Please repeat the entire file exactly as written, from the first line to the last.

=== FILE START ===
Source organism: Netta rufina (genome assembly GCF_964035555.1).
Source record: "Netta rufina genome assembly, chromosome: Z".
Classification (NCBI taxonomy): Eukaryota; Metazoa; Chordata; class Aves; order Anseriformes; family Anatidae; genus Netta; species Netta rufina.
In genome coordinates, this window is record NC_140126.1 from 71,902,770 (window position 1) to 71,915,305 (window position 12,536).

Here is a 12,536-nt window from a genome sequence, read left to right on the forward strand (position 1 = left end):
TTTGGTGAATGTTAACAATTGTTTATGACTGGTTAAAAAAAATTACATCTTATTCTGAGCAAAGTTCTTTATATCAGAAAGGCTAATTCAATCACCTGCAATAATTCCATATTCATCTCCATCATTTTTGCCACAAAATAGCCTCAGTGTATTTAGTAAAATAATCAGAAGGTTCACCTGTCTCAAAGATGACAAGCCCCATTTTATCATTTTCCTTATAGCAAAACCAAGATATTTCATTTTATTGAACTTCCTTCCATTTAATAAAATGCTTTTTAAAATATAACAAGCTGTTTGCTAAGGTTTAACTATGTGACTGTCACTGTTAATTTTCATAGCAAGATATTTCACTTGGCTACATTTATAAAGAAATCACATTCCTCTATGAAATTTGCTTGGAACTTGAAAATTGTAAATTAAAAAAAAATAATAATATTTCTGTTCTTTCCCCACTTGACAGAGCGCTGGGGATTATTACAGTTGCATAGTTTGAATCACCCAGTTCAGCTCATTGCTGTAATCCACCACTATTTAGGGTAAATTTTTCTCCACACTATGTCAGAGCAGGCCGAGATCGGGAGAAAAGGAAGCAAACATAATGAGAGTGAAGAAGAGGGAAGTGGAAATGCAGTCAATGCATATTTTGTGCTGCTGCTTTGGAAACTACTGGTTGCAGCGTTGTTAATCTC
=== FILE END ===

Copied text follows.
Source organism: Netta rufina (genome assembly GCF_964035555.1).
Source record: "Netta rufina genome assembly, chromosome: Z".
Classification (NCBI taxonomy): Eukaryota; Metazoa; Chordata; class Aves; order Anseriformes; family Anatidae; genus Netta; species Netta rufina.
In genome coordinates, this window is record NC_140126.1 from 71,902,770 (window position 1) to 71,915,305 (window position 12,536).

Here is a 12,536-nt window from a genome sequence, read left to right on the forward strand (position 1 = left end):
TTTGGTGAATGTTAACAATTGTTTATGACTGGTTAAAAAAAATTACATCTTATTCTGAGCAAAGTTCTTTATATCAGAAAGGCTAATTCAATCACCTGCAATAATTCCATATTCATCTCCATCATTTTTGCCACAAAATAGCCTCAGTGTATTTAGTAAAATAATCAGAAGGTTCACCTGTCTCAAAGATGACAAGCCCCATTTTATCATTTTCCTTATAGCAAAACCAAGATATTTCATTTTATTGAACTTCCTTCCATTTAATAAAATGCTTTTTAAAATATAACAAGCTGTTTGCTAAGGTTTAACTATGTGACTGTCACTGTTAATTTTCATAGCAAGATATTTCACTTGGCTACATTTATAAAGAAATCACATTCCTCTATGAAATTTGCTTGGAACTTGAAAATTGTAAATTAAAAAAAAATAATAATATTTCTGTTCTTTCCCCACTTGACAGAGCGCTGGGGATTATTACAGTTGCATAGTTTGAATCACCCAGTTCAGCTCATTGCTGTAATCCACCACTATTTAGGGTAAATTTTTCTCCACACTATGTCAGAGCAGGCCGAGATCGGGAGAAAAGGAAGCAAACATAATGAGAGTGAAGAAGAGGGAAGTGGAAATGCAGTCAATGCATATTTTGTGCTGCTGCTTTGGAAACTACTGGTTGCAGCGTTGTTAATCTC